To the extent that people have learned about the New Madrid earthquakes of 1811-1812, they have often heard of them referred to as the largest quakes to ever strike the U.S.  Ask California [1857 & 1906] and Alaska [too many to name] and you’ll find this claim is far from true. Along with this hyperbolic appraisal comes the legendary confluence of phenomena eyewitnesses allegedly reported: the Mississippi running backwards, giant fountains of water issuing from the Earth, trees being thrown to the ground, and land sinking into the river. The unimaginable chaos of these phenomena all occurring in the midst of violent shaking defies belief, but contemporary earthquakes and modern video recording technology allow us to ground them in reality, and perhaps to understand them as more modest individual events that have been amplified in intensity by their conflation and coincidence in legend. We can see examples of all four in much more modest earthquakes:

1. The Mississippi running backwards

It’s difficult to imagine what possible physical phenomenon could have led to this observation/claim… unless you understand that the New Madrid quakes–just like all other large temblors–resulted from slip along several geologic faults. At the surface, fault slip breaks and displaces the ground, moving one side in a direction opposite the other. In the case of the causative Reelfoot Fault, the surface trace cut right across the Mississippi River channel, dropping an upstream portion of the river relative to the adjacent reach downstream. This warping has been thoroughly investigated and modeled, and thanks to the September 4, 2010 Darfield earthquake–a M7.1 event that ripped across rivers on New Zealand’s flat Canterbury Plain–we have a beautiful modern analog of the occurrence.

Aerial view of the Horata River spilling off of the fault scarp formed by the September 24, 2010 Darfield earthquake in New Zealand. Image courtesy Dr. Mark Quigley, University of Canterbury, Christchurch, NZ.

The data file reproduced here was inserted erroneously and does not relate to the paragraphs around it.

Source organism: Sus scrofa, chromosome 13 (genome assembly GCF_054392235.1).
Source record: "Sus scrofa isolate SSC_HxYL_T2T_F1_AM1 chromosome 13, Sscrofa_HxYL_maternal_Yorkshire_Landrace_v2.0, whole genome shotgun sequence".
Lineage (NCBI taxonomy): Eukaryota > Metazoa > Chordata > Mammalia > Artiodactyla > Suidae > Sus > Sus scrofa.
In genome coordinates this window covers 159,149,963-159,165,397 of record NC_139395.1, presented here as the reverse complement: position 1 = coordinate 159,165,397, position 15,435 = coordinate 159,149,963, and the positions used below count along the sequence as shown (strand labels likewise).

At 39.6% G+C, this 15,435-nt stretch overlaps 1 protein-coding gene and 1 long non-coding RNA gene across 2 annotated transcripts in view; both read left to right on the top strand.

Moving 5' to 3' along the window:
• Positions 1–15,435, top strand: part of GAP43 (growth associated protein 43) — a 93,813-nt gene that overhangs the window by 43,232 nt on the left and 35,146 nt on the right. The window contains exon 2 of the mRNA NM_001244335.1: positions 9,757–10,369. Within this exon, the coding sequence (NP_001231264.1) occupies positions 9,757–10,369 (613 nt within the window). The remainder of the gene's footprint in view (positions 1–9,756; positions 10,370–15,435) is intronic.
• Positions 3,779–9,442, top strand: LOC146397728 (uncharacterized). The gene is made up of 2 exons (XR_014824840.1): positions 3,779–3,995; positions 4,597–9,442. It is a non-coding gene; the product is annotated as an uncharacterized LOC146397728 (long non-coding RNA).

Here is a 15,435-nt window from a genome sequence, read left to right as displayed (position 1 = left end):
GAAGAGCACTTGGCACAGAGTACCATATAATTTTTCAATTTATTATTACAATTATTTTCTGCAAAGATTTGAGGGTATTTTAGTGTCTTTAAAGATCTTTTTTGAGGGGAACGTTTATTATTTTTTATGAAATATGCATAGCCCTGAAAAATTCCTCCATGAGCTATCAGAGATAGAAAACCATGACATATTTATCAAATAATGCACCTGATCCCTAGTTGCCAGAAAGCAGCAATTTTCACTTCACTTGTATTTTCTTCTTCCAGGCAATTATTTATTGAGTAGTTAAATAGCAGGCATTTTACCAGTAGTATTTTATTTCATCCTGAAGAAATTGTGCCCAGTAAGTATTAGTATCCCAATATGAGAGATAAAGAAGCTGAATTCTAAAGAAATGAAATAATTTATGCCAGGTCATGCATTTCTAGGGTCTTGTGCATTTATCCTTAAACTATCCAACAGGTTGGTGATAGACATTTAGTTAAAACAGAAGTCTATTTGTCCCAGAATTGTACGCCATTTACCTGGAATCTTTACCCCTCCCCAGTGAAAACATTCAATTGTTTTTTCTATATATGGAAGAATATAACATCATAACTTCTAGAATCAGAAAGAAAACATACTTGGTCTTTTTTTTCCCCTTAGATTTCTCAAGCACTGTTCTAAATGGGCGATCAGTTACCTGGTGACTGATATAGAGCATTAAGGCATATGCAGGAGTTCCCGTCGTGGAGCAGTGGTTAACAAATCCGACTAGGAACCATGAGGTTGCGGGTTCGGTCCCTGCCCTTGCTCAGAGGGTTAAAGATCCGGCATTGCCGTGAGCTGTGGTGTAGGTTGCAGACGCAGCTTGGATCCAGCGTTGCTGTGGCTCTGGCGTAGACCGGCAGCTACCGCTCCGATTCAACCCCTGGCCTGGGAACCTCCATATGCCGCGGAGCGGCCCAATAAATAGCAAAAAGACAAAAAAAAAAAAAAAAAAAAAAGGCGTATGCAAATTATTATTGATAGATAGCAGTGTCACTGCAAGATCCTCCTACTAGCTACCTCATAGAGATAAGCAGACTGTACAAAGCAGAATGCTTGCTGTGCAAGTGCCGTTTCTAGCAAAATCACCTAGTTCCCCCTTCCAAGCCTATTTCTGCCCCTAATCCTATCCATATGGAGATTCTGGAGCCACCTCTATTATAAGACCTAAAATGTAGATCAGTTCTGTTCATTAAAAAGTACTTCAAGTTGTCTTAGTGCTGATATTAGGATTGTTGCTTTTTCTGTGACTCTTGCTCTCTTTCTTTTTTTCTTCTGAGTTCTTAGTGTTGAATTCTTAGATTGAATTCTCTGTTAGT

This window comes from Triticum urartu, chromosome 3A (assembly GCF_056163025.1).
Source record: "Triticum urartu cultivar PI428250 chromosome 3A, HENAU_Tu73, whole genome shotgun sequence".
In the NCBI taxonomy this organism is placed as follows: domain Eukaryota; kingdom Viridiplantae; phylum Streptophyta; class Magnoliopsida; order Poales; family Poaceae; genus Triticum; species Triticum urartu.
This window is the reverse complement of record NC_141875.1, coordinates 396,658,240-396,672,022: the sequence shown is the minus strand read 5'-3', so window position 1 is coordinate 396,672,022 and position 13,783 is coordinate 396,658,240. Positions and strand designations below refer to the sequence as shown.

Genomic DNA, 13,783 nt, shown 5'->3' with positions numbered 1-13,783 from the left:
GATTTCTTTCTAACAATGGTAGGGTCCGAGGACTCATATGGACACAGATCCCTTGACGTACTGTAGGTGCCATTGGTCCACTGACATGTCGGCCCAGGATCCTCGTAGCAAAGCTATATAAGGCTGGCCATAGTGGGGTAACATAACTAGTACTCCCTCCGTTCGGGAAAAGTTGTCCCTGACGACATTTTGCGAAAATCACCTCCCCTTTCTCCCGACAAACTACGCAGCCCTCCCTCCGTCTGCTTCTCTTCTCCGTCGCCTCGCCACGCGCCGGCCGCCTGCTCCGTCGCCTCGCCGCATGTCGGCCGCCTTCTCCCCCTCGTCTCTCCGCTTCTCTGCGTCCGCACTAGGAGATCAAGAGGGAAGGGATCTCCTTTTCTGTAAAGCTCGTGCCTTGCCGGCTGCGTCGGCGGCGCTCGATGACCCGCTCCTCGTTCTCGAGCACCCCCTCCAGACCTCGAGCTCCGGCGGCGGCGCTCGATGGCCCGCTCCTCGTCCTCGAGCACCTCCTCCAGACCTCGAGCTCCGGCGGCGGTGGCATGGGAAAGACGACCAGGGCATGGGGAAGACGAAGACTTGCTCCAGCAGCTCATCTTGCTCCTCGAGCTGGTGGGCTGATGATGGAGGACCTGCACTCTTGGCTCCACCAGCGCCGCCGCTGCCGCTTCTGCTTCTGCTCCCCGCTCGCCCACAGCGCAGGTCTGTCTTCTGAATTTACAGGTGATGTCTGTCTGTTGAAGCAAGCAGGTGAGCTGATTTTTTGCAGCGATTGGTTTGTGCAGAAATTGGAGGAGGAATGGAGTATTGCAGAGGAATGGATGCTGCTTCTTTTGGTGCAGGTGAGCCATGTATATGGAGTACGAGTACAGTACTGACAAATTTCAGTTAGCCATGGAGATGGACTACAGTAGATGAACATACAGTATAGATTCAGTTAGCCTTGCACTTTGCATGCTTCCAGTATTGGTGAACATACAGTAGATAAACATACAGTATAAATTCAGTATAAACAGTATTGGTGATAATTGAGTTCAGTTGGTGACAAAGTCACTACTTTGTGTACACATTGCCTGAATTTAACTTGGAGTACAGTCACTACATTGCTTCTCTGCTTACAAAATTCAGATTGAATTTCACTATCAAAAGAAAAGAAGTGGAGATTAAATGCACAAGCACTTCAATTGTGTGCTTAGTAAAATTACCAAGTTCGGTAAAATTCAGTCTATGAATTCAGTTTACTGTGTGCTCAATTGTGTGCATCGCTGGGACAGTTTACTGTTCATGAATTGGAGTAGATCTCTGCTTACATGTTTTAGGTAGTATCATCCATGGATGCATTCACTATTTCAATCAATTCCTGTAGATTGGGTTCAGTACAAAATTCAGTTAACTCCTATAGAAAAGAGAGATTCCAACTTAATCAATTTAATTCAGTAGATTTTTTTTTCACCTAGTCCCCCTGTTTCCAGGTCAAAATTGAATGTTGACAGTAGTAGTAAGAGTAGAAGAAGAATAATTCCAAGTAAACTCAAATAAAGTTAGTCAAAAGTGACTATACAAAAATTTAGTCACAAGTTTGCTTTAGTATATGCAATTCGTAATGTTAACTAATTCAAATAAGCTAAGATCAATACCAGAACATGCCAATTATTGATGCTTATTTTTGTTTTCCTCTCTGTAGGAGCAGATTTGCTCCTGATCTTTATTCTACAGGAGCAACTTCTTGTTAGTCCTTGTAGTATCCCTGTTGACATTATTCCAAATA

Where the 2010 NZ rupture fault sliced across the Horata River, it diverted the water into surrounding farmland, effectively changing the course of the flow. This is precisely analogous to the diversion of the Mississippi that led to both the damming and formation of Reelfoot Lake, and the temporary diversion of river flow back upstream.

2. Fountains of water issuing from the Earth

There are a few processes that may combine to produce this effect. In the past year we’ve seen plenty of examples of sand volcanoes, the eruptive results of shaking-induced soil liquefaction. When subjected to seismic waves (as in this New Zealand aftershock, or the Tohoku quake below), these sand blows can be squeezed into fountains of substantial height. The force of a larger and longer earthquake would undoubtedly increase the height these reach.

Extrusion of liquefied sediment by seismic waves isn’t the only coseismic phenomenon that may throw water high into the air: seiching–harmonic oscillation–of small bodies of water may throw water against their banks and up into the air. We’ve seen this dramatically demonstrated in swimming pools during a M7.2 earthquake, but natural ponds don’t necessarily have the splashing power of sharp corners and hard edges in concrete-walled pools. Nonetheless, with these two phenomena operating in tandem, the amount of water being thrown into the air by the quake would certainly be fodder for tales–legendary or not–of high fountains from the Earth.

3. Trees being thrown to the ground